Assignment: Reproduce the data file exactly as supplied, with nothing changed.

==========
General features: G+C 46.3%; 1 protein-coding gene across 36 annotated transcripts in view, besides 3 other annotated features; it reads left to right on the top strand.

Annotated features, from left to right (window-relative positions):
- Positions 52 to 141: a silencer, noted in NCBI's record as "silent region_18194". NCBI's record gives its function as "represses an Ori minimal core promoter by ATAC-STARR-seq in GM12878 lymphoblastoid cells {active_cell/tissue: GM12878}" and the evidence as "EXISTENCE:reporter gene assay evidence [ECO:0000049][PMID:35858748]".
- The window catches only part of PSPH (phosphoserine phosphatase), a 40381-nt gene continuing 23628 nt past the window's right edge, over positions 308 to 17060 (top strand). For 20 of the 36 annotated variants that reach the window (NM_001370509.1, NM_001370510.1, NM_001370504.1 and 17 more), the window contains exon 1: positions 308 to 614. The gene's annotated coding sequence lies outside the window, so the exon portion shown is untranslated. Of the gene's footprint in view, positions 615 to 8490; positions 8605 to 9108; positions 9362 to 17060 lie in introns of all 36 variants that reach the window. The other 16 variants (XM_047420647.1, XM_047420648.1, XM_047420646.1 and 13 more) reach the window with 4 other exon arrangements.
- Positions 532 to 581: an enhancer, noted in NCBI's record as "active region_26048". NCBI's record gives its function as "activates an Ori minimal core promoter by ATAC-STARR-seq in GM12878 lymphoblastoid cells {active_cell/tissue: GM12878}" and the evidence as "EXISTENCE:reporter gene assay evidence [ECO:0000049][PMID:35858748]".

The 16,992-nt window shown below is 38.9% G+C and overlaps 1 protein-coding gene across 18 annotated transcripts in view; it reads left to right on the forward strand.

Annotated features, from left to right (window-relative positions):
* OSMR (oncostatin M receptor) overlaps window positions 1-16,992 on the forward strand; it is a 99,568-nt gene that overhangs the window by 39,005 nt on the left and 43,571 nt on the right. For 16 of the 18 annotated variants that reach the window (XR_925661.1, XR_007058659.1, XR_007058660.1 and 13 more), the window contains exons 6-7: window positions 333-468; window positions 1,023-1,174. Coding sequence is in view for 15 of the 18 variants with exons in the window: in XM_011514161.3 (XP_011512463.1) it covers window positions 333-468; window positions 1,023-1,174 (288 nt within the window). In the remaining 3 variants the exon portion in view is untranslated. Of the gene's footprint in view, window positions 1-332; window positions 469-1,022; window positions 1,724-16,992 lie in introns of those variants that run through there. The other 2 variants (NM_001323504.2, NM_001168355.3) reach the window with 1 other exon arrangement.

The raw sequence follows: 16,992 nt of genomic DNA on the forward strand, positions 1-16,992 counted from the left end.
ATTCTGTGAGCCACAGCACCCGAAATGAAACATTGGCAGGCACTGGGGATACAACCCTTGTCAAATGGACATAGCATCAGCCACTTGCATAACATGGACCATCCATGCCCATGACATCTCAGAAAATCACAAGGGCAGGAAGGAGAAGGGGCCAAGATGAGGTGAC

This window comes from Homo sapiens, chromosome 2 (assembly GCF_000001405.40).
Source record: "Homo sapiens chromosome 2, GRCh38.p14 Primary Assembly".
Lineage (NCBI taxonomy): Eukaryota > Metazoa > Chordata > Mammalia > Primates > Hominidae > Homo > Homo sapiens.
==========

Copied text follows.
General features: G+C 46.3%; 1 protein-coding gene across 36 annotated transcripts in view, besides 3 other annotated features; it reads left to right on the top strand.

Annotated features, from left to right (window-relative positions):
- Positions 52 to 141: a silencer, noted in NCBI's record as "silent region_18194". NCBI's record gives its function as "represses an Ori minimal core promoter by ATAC-STARR-seq in GM12878 lymphoblastoid cells {active_cell/tissue: GM12878}" and the evidence as "EXISTENCE:reporter gene assay evidence [ECO:0000049][PMID:35858748]".
- The window catches only part of PSPH (phosphoserine phosphatase), a 40381-nt gene continuing 23628 nt past the window's right edge, over positions 308 to 17060 (top strand). For 20 of the 36 annotated variants that reach the window (NM_001370509.1, NM_001370510.1, NM_001370504.1 and 17 more), the window contains exon 1: positions 308 to 614. The gene's annotated coding sequence lies outside the window, so the exon portion shown is untranslated. Of the gene's footprint in view, positions 615 to 8490; positions 8605 to 9108; positions 9362 to 17060 lie in introns of all 36 variants that reach the window. The other 16 variants (XM_047420647.1, XM_047420648.1, XM_047420646.1 and 13 more) reach the window with 4 other exon arrangements.
- Positions 532 to 581: an enhancer, noted in NCBI's record as "active region_26048". NCBI's record gives its function as "activates an Ori minimal core promoter by ATAC-STARR-seq in GM12878 lymphoblastoid cells {active_cell/tissue: GM12878}" and the evidence as "EXISTENCE:reporter gene assay evidence [ECO:0000049][PMID:35858748]".

The 16,992-nt window shown below is 38.9% G+C and overlaps 1 protein-coding gene across 18 annotated transcripts in view; it reads left to right on the forward strand.

Annotated features, from left to right (window-relative positions):
* OSMR (oncostatin M receptor) overlaps window positions 1-16,992 on the forward strand; it is a 99,568-nt gene that overhangs the window by 39,005 nt on the left and 43,571 nt on the right. For 16 of the 18 annotated variants that reach the window (XR_925661.1, XR_007058659.1, XR_007058660.1 and 13 more), the window contains exons 6-7: window positions 333-468; window positions 1,023-1,174. Coding sequence is in view for 15 of the 18 variants with exons in the window: in XM_011514161.3 (XP_011512463.1) it covers window positions 333-468; window positions 1,023-1,174 (288 nt within the window). In the remaining 3 variants the exon portion in view is untranslated. Of the gene's footprint in view, window positions 1-332; window positions 469-1,022; window positions 1,724-16,992 lie in introns of those variants that run through there. The other 2 variants (NM_001323504.2, NM_001168355.3) reach the window with 1 other exon arrangement.

The raw sequence follows: 16,992 nt of genomic DNA on the forward strand, positions 1-16,992 counted from the left end.
ATTCTGTGAGCCACAGCACCCGAAATGAAACATTGGCAGGCACTGGGGATACAACCCTTGTCAAATGGACATAGCATCAGCCACTTGCATAACATGGACCATCCATGCCCATGACATCTCAGAAAATCACAAGGGCAGGAAGGAGAAGGGGCCAAGATGAGGTGAC

This window comes from Homo sapiens, chromosome 2 (assembly GCF_000001405.40).
Source record: "Homo sapiens chromosome 2, GRCh38.p14 Primary Assembly".
Lineage (NCBI taxonomy): Eukaryota > Metazoa > Chordata > Mammalia > Primates > Hominidae > Homo > Homo sapiens.